After I create that standard, I explain how we're going to do it. I explain that I was a Senate staffer, and that there is a tradition in the Senate of referring to your colleagues as “my good friend,” “my dear friend,” or “the Senator from Colorado.” Even if one senator can't stand another in real life, there’s an enforced, almost artificial politeness that happens in the way they debate each other in public. That reduces the name calling and the venom that's being spit at one another.
I basically tell my students that I want them to go hammer and tong at each other's arguments, but don't attack the person. No holds barred in terms of the intellectual debate. But you have to treat people with respect and assume they're coming from a good place. You don't make it personal.
I basically tell my students that I want them to go hammer and tong at each other's arguments, but don't attack the person. No holds barred in terms of the intellectual debate. But you have to treat people with respect and assume they're coming from a good place.
When a student violates that, I gently prod them to not judge the other person’s intent. They quickly accommodate. And when they see that it starts working, they're even more excited to treat others with respect and charity.
What role should schools and universities play around free speech to make sure that civil dialogue is happening?
I am extremely hesitant to give an answer for universities plural. It is for the leaders of the institution to figure out the ethos of the school and what's important to that particular college or university.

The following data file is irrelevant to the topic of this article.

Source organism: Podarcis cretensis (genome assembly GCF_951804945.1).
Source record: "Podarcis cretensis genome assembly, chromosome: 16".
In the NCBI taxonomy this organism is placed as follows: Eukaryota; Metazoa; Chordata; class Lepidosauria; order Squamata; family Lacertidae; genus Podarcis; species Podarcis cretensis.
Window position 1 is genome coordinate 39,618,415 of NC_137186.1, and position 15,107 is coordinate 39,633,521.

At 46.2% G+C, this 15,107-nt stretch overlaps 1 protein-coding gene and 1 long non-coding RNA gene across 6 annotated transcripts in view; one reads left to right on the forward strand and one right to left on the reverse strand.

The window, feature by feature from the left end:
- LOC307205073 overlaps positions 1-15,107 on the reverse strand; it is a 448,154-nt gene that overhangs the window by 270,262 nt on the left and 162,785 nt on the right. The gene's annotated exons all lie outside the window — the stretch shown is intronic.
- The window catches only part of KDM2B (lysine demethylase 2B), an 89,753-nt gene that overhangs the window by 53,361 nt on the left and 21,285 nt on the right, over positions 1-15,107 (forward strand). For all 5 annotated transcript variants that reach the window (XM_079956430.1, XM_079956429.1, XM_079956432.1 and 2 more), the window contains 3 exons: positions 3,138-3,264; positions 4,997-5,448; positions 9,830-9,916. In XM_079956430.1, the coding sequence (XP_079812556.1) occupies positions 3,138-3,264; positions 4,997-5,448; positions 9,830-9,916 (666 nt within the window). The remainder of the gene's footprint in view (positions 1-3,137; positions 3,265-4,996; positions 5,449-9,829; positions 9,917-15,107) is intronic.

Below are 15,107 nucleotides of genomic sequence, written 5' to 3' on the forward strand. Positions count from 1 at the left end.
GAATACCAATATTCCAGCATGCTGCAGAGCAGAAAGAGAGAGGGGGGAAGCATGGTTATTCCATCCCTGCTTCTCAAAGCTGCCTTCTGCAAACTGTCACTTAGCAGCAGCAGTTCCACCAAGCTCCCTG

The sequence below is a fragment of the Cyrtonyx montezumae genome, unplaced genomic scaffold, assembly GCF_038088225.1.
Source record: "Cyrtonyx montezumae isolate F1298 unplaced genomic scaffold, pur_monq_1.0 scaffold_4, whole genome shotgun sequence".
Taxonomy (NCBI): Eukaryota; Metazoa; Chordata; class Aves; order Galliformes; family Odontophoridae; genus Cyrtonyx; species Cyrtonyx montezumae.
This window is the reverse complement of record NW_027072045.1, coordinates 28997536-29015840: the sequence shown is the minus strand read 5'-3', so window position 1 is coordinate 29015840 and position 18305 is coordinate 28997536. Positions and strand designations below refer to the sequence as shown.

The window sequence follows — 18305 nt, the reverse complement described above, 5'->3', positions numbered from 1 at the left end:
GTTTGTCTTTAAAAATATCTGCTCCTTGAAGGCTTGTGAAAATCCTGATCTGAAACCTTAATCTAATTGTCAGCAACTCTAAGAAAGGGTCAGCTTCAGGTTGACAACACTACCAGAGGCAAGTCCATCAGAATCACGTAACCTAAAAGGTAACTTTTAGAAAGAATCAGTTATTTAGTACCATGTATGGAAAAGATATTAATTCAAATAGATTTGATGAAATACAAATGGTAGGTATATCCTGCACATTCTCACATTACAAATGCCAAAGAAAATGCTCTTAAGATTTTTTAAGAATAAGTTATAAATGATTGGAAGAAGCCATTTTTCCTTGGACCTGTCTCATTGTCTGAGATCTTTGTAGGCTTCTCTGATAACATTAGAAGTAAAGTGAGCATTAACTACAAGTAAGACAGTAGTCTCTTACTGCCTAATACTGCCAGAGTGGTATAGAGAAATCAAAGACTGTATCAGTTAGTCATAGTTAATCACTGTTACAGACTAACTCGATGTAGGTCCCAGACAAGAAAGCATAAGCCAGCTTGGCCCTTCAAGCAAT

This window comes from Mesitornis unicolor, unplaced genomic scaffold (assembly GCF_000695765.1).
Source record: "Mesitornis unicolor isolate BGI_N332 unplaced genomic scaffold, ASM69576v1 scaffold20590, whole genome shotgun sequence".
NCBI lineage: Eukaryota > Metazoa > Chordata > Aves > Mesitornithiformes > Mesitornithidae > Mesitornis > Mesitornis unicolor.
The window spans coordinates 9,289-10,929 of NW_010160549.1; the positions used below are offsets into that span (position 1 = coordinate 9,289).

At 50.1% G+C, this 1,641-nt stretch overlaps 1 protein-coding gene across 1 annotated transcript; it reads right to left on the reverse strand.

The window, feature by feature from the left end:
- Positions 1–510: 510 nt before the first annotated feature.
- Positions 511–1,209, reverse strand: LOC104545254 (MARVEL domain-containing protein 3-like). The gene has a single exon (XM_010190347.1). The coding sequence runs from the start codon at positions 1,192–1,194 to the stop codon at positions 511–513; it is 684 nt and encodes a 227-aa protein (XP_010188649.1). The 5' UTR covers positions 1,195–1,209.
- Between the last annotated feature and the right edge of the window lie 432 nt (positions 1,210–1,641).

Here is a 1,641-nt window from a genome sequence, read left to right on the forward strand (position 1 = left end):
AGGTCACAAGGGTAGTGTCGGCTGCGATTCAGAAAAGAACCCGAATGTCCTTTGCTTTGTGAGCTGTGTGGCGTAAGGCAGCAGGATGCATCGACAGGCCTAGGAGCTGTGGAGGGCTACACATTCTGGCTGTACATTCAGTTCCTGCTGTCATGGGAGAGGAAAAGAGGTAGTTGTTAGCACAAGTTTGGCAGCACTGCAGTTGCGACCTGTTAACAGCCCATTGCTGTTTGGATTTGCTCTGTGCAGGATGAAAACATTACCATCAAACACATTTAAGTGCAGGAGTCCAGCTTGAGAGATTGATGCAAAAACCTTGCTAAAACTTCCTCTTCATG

I am a freedom-of-speech and freedom-of-debate guy. So, I love the University of Chicago principles. The University of Chicago president came out and said we are committed to freedom of speech and open debate, even if it upsets you, and we push that very aggressively.
I’m attracted to that. But the leadership at every university has different ways of balancing their priorities.
What leads students to deeper engagement within their communities and society in general?
I am often struck by how much I take for granted that many of my students have never been taught or experienced. My students now were born in the 1990s. They were in elementary school or early middle school on 9/11. Not only do they not remember the Cold War, but they don't have any experience with a pre-9/11 environment as adults.
Sometimes, I have to explain that bipartisan legislative efforts have existed and can exist. There has been little major bipartisan legislation at the national level over the past 10 years, so they have no experience seeing a big, dramatic bipartisan compromise. They don't know about it, and that’s not their fault. But I try to show them examples of bipartisanship, and assert that, based on my experience, bipartisan legislation can happen again in the future.
The same is true in terms of civil discussion. If you've never been involved in really intense debate over gun control with someone who actually believes in gun rights, it can open your eyes. We’re often in our little bubbles, and never actually engage with people who are as smart or as well-intentioned as we think we are. But when we do engage like that, we see that people just come to a different conclusion because they have a different life experience, a different set of value prioritizations, and a different background.
I try to make encounters like that happen. It’s disappointing how many students have grown up in these bubbles. I’m trying to break the bubbles and see if something interesting arises.